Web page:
Rocky Flats Stewardship Council pushes talks of fracking opposition to summer session

The Rocky Flats Stewardship Council on Monday tabled until summer a discussion of a potential motion opposing future oil and gas development applications, suggesting a need for further deliberation among local governments that make up the board‘s larger membership before moving forward.

Absent any current drilling proposed for the site once host to a nuclear weapons plant, the motion — drafted by one of the board‘s Superior members, Mark Lacis — is largely symbolic. Lacis said last week it is meant to put on record a sentiment that could persuade regulators against allowing future applications aimed at the region.

Any official decision on the matter will have to wait until the board‘s June 3 session, or perhaps ever longer, the Stewardship Council‘s Executive Director David Abelson said Monday. Despite some extensive discussion on the proposal (and the particularly fraught issue of fracking Rocky Flats at large), Abelson said the motion likely will require some additional vetting before it is officially introduced.

The motion as it stands now — essentially an opposition to “any and all” oil and gas development on Rocky Flats — also might go through several revisions before it is eventually voted on, he added.

“What it looks like now is ultimately unclear at this point,” Abelson said. “No one (on the board) is going out and supporting fracking at Rocky, but there are questions as to how 10 different governments and four of its community representatives should tackle this issue, and it will require some additional dialogue.”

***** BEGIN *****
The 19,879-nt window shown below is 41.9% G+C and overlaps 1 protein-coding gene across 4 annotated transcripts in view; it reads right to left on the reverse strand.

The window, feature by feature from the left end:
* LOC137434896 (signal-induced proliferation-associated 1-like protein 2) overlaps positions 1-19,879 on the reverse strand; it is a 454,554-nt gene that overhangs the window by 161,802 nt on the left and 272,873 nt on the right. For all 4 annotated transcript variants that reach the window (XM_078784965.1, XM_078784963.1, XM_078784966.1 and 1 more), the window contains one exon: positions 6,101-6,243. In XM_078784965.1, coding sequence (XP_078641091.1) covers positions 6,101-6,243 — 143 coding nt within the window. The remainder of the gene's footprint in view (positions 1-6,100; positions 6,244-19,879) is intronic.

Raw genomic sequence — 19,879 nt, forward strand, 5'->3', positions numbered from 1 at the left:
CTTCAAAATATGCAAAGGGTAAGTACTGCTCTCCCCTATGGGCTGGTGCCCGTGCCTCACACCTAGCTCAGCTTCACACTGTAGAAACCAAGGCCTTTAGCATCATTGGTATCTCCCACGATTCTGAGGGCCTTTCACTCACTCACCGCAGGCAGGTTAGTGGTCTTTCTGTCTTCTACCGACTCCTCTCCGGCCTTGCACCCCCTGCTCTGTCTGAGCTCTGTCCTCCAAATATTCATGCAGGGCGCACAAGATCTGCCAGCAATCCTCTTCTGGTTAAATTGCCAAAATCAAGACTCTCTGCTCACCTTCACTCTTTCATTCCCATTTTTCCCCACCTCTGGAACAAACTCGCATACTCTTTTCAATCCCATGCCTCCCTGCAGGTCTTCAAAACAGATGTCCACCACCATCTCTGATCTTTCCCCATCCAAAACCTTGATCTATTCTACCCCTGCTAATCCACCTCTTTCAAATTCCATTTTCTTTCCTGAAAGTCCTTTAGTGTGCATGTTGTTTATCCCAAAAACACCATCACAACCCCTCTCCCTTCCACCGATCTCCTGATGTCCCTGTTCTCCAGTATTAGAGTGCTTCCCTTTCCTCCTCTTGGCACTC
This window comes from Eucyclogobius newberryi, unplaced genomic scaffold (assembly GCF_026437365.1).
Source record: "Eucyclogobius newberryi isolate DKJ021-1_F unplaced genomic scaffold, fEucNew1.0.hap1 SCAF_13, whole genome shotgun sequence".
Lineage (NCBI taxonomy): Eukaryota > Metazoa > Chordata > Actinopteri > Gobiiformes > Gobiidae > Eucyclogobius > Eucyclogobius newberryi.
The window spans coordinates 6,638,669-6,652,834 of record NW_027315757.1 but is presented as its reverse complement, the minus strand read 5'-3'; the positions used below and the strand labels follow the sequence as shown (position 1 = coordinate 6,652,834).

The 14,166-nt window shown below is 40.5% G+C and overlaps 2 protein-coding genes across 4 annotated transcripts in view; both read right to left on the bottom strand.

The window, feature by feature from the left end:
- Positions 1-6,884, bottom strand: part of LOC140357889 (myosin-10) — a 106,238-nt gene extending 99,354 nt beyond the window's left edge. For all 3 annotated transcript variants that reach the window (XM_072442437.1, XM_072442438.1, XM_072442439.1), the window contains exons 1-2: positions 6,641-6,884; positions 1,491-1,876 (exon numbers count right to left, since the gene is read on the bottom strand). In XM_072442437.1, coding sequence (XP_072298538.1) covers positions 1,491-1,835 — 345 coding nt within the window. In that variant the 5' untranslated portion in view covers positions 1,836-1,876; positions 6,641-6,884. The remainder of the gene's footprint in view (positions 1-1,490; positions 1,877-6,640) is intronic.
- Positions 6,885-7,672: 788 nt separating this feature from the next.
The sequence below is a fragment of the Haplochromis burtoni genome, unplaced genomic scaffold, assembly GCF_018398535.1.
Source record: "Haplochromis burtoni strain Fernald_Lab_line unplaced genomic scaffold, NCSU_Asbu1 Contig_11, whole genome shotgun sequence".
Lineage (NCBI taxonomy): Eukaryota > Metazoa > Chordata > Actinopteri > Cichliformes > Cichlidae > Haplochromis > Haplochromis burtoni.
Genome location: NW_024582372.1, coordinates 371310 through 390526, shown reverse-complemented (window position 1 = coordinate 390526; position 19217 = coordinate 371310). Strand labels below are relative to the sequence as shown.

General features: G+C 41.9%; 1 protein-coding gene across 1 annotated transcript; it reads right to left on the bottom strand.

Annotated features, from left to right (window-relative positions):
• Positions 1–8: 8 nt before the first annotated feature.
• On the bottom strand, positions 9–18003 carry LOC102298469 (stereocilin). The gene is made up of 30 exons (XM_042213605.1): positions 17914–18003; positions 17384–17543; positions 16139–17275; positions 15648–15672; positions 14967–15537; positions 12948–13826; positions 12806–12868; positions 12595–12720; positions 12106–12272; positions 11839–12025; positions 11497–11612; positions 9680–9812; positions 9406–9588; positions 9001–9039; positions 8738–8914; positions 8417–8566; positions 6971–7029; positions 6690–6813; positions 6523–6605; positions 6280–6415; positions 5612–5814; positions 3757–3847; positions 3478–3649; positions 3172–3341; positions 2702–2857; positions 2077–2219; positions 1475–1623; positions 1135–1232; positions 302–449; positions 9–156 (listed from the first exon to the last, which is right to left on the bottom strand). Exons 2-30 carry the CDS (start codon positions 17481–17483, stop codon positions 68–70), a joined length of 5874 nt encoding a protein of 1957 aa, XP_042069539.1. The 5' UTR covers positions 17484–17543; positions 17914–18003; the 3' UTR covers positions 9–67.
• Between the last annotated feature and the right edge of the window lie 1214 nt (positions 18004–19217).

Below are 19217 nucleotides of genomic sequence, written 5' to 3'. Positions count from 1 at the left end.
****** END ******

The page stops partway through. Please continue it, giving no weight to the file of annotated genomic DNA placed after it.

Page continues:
Formed in early 2006, the Stewardship Council is designed to provide for community oversight of the post-closure management of the former nuclear weapons plant, according to its website.

Though it doesn‘t hold any regulatory authority over the region, the council works with the Department of Energy, the Environmental Protection Agency and the Colorado Department of Public Health and Environment. The Stewardship Council also works with the U.S. Fish and Wildlife Service on issues related to the management of the Rocky Flats National Wildlife Refuge.

This latest discussion comes just months after Highlands Natural Resources‘ proposed drilling at Rocky Flats, which rankled several bordering communities. The proposal was dropped almost as abruptly as it was submitted in the face of fierce public opposition. Among the applications included plans to drill up to 31 wells from a small undeveloped parcel within Superior town limits that would have extended under the Rocky Flats surface.

The stewardship council at a future meeting also is likely to continue to workshop questions for those governing bodies about the drilling application process and how they gauge oil and gas impacts.